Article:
Tuesday, September 05, 2006

Sheikh of Al-Azhar : Jihad initiated for self-defense and not for threat or attack

Sheikh of Al-Azhar : Jihad initiated for self-defense and not for threat or attack

Cairo, Egypt, September 5, 2006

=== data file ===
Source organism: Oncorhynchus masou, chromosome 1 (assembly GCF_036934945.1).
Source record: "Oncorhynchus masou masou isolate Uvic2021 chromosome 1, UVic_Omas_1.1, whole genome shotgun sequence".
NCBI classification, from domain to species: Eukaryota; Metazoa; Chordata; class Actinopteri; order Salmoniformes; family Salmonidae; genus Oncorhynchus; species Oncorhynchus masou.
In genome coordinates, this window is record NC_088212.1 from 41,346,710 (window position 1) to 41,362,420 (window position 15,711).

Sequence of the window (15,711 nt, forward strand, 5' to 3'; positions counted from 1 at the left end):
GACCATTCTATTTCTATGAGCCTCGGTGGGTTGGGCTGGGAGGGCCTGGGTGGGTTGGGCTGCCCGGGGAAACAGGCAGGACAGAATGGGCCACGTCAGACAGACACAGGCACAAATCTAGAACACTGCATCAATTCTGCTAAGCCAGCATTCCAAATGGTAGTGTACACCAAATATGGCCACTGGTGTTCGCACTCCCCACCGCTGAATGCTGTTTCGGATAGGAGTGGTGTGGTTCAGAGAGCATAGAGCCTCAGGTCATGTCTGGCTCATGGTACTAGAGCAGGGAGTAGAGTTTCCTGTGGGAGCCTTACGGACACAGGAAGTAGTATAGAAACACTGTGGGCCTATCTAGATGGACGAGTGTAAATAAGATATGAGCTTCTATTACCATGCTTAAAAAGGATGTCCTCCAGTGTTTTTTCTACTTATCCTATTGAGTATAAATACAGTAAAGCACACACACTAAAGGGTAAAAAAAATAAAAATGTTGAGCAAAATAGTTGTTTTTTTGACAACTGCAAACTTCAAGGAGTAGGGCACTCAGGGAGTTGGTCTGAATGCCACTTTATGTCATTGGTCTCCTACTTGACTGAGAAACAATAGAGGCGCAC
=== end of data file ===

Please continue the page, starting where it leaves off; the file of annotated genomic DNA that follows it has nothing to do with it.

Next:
The Grand Sheikh of Al-Azhar Seminary in Cairo, Dr. Muhammad Sayyid Tantawi, endeavored to correct many of the concepts of religious beliefs of Islam in the West, and especially the idea of jihad. He pointed out that Al-Jihad began in self-defense, and not to threaten others or commit aggression on innocent people. The Sheikh of Al-Azhar at the end of the Muslim-Christian dialogue between Al Azhar and the Episcopal Church in Britain, yesterday evening stressed the importance of Islamic-Christian dialogue, and the discussion of religious concepts inherent in Islam and other religions. Participating in the meeting which was held at the headquarters of the Episcopal Church in Egypt were the most venerated Al-Azhar, the Mufti of the Republic, Dr Nasr Farid Wasel, in addition to a large number of bishops and heads of the Christian communities in Egypt and Britain. The Al-Azhar Grand Sheikh, denying a conflict between religions or civilizations, stressed that religions cooperate together and that difference of religion does not preclude that. He stressed the Islamic principle which states that there shall be no compulsion in religion and that freedom of belief is guaranteed, and any practices that violate that principle constitute a departure from true Islam. He renewed his support for freedom of expression, calling that freedom conditional on not manipulating the religious sanctities of any creed. For his part, the Bishop Michael Nazir-Ali, the representative of the Archbishop of Canterbury and a member of the British House of Lords, Islam and Christianity have common areas of high human values that enable followers to embrace cooperation and coexistence and transcend ideological differences. At the conclusion of the Muslim-Christian dialogue, its participants released a statement expressing regret for the events of the crisis in the Palestinian territories. They called on the international community to work to help the Palestinian people. The clerics condemned the Israeli aggression on Lebanon and the mass destruction it has suffered, and urged clerics to use their influence to bring about reconciliation and peace.